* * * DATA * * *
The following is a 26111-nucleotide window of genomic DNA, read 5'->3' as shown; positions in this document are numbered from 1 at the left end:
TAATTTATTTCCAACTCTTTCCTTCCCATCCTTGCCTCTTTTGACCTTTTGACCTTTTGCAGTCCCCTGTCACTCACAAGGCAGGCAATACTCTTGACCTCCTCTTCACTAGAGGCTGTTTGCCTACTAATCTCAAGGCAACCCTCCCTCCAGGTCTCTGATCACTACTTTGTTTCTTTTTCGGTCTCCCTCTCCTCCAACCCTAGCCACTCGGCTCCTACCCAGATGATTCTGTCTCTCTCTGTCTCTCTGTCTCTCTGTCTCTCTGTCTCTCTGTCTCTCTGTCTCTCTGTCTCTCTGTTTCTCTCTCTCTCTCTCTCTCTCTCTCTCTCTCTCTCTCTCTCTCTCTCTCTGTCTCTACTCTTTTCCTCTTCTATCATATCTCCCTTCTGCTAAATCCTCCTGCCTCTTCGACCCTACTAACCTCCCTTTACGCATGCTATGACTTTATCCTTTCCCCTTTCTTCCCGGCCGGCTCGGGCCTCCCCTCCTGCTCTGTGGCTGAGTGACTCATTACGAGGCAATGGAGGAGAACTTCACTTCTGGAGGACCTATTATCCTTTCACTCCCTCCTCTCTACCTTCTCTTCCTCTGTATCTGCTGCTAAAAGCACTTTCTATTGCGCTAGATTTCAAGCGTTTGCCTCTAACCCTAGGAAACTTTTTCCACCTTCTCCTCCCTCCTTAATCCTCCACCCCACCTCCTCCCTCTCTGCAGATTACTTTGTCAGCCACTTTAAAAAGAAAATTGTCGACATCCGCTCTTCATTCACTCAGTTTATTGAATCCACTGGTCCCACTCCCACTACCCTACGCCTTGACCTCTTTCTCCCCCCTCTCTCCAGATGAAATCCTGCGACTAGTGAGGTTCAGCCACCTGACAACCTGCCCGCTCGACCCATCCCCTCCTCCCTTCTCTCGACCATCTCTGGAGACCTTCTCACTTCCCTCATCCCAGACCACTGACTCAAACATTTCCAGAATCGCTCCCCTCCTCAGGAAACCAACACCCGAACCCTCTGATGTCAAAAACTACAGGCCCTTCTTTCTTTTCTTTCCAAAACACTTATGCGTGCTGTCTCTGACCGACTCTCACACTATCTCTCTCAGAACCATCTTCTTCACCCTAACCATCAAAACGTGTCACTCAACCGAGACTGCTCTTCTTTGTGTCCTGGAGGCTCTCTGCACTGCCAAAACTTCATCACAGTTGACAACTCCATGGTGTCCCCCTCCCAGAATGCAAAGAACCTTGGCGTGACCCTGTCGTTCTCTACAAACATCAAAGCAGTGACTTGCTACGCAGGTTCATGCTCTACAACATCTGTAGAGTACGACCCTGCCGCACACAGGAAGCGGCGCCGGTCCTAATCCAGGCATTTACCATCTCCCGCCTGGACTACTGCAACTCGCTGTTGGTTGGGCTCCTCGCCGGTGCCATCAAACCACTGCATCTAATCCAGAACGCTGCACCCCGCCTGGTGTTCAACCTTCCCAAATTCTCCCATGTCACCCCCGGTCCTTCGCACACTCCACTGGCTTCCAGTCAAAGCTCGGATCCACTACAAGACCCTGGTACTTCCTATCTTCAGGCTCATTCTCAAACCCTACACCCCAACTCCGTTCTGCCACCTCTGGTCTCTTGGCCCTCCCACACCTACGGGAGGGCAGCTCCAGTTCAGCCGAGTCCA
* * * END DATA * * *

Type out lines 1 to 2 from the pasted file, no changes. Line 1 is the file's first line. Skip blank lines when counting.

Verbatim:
The following is a 26111-nucleotide window of genomic DNA, read 5'->3' as shown; positions in this document are numbered from 1 at the left end:
TAATTTATTTCCAACTCTTTCCTTCCCATCCTTGCCTCTTTTGACCTTTTGACCTTTTGCAGTCCCCTGTCACTCACAAGGCAGGCAATACTCTTGACCTCCTCTTCACTAGAGGCTGTTTGCCTACTAATCTCAAGGCAACCCTCCCTCCAGGTCTCTGATCACTACTTTGTTTCTTTTTCGGTCTCCCTCTCCTCCAACCCTAGCCACTCGGCTCCTACCCAGATGATTCTGTCTCTCTCTGTCTCTCTGTCTCTCTGTCTCTCTGTCTCTCTGTCTCTCTGTCTCTCTGTCTCTCTGTTTCTCTCTCTCTCTCTCTCTCTCTCTCTCTCTCTCTCTCTCTCTCTCTCTCTGTCTCTACTCTTTTCCTCTTCTATCATATCTCCCTTCTGCTAAATCCTCCTGCCTCTTCGACCCTACTAACCTCCCTTTACGCATGCTATGACTTTATCCTTTCCCCTTTCTTCCCGGCCGGCTCGGGCCTCCCCTCCTGCTCTGTGGCTGAGTGACTCATTACGAGGCAATGGAGGAGAACTTCACTTCTGGAGGACCTATTATCCTTTCACTCCCTCCTCTCTACCTTCTCTTCCTCTGTATCTGCTGCTAAAAGCACTTTCTATTGCGCTAGATTTCAAGCGTTTGCCTCTAACCCTAGGAAACTTTTTCCACCTTCTCCTCCCTCCTTAATCCTCCACCCCACCTCCTCCCTCTCTGCAGATTACTTTGTCAGCCACTTTAAAAAGAAAATTGTCGACATCCGCTCTTCATTCACTCAGTTTATTGAATCCACTGGTCCCACTCCCACTACCCTACGCCTTGACCTCTTTCTCCCCCCTCTCTCCAGATGAAATCCTGCGACTAGTGAGGTTCAGCCACCTGACAACCTGCCCGCTCGACCCATCCCCTCCTCCCTTCTCTCGACCATCTCTGGAGACCTTCTCACTTCCCTCATCCCAGACCACTGACTCAAACATTTCCAGAATCGCTCCCCTCCTCAGGAAACCAACACCCGAACCCTCTGATGTCAAAAACTACAGGCCCTTCTTTCTTTTCTTTCCAAAACACTTATGCGTGCTGTCTCTGACCGACTCTCACACTATCTCTCTCAGAACCATCTTCTTCACCCTAACCATCAAAACGTGTCACTCAACCGAGACTGCTCTTCTTTGTGTCCTGGAGGCTCTCTGCACTGCCAAAACTTCATCACAGTTGACAACTCCATGGTGTCCCCCTCCCAGAATGCAAAGAACCTTGGCGTGACCCTGTCGTTCTCTACAAACATCAAAGCAGTGACTTGCTACGCAGGTTCATGCTCTACAACATCTGTAGAGTACGACCCTGCCGCACACAGGAAGCGGCGCCGGTCCTAATCCAGGCATTTACCATCTCCCGCCTGGACTACTGCAACTCGCTGTTGGTTGGGCTCCTCGCCGGTGCCATCAAACCACTGCATCTAATCCAGAACGCTGCACCCCGCCTGGTGTTCAACCTTCCCAAATTCTCCCATGTCACCCCCGGTCCTTCGCACACTCCACTGGCTTCCAGTCAAAGCTCGGATCCACTACAAGACCCTGGTACTTCCTATCTTCAGGCTCATTCTCAAACCCTACACCCCAACTCCGTTCTGCCACCTCTGGTCTCTTGGCCCTCCCACACCTACGGGAGGGCAGCTCCAGTTCAGCCGAGTCCA